First though, there is no disadvantage to applying leaf shine to cut leaves, as florists do when preparing flower arrangements. The moment these leaves were harvested, their death was inevitable, usually within a week or two. To make them shine for what’s left of their life doesn’t change the eventual outcome.
Leaf shine is also recommended to remove dust and grime on plastic and silk plants and give them a “healthy sheen.” (Yes, one label actually says that!) They’re unlikely to harm fake plants and, besides, I’m a gardener. I honestly don’t care what happens to artificial plants!
The situation is much more complex in the case of living plants, especially ones you want to keep alive.
When the label states that the product helps the plant breathe better, but assures at the same time that it also reduces water loss due to transpiration, this is actually contradictory information. Plants do most of their breathing via stomata, pores that open to allow gaseous exchange (respiration), but in doing so, they also allow water to escape (evapotranspiration). Anything you do to increase a plant’s respiration will also increase transpiration … and anything you do to reduce evaporation will decrease respiration. What manufacturers are claiming is kind of a horticultural case of having your cake and eating it too.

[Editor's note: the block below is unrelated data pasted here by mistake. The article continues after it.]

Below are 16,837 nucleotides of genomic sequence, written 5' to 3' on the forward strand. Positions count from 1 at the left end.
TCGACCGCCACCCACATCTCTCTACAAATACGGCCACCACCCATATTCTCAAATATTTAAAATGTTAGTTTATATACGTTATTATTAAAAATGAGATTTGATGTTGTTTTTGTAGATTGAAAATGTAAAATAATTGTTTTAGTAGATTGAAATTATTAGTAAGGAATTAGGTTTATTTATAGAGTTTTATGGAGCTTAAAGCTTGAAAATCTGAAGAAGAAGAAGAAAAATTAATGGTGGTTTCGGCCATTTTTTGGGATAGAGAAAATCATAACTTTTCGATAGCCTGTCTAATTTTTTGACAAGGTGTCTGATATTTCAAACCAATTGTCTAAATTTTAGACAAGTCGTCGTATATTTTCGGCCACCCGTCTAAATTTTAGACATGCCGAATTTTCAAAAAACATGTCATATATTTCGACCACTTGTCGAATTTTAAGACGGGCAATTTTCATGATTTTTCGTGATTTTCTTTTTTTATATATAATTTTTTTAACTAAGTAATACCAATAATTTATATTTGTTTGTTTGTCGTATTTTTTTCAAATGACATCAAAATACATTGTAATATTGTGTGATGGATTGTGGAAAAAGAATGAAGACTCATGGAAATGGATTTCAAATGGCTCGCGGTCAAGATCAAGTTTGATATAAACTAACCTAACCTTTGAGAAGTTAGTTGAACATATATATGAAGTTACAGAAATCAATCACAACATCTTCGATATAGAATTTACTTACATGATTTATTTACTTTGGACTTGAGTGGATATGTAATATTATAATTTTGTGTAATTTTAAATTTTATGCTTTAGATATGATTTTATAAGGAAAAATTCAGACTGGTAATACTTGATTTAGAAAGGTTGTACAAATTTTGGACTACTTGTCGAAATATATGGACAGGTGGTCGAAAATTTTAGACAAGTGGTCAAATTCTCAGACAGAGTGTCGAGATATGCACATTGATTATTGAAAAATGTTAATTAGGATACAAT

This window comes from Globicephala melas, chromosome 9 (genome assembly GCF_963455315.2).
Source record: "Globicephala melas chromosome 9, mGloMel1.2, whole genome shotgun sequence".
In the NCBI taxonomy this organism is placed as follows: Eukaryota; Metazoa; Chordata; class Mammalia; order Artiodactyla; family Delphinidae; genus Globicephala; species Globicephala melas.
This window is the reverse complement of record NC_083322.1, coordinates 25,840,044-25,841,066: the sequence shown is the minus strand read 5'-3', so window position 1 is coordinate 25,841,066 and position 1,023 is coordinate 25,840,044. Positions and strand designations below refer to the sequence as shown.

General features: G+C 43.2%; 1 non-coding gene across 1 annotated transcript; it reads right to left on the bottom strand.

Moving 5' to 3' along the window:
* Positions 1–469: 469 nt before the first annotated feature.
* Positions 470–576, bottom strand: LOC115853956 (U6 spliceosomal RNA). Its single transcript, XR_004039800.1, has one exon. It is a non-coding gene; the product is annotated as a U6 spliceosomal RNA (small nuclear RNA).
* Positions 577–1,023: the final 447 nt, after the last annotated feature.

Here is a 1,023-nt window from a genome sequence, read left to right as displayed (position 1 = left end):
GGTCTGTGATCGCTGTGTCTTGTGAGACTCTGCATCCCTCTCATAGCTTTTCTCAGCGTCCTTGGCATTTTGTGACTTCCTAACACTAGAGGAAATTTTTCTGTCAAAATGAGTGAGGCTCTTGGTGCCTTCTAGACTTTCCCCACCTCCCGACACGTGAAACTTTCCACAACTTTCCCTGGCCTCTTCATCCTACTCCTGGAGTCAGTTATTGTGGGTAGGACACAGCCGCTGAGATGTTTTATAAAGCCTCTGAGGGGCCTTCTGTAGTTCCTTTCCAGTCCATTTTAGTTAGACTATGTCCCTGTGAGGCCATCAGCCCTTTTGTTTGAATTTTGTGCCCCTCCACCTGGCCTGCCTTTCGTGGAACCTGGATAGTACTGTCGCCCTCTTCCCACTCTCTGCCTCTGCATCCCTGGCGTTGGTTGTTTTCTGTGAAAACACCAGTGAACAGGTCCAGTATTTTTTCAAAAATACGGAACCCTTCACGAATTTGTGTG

You should limit leaf shine to the upper surface leaves of dicot plants, otherwise the product could block the stomata found mostly under the leaf and reduce respiration. Source: askabiologist.asu.edu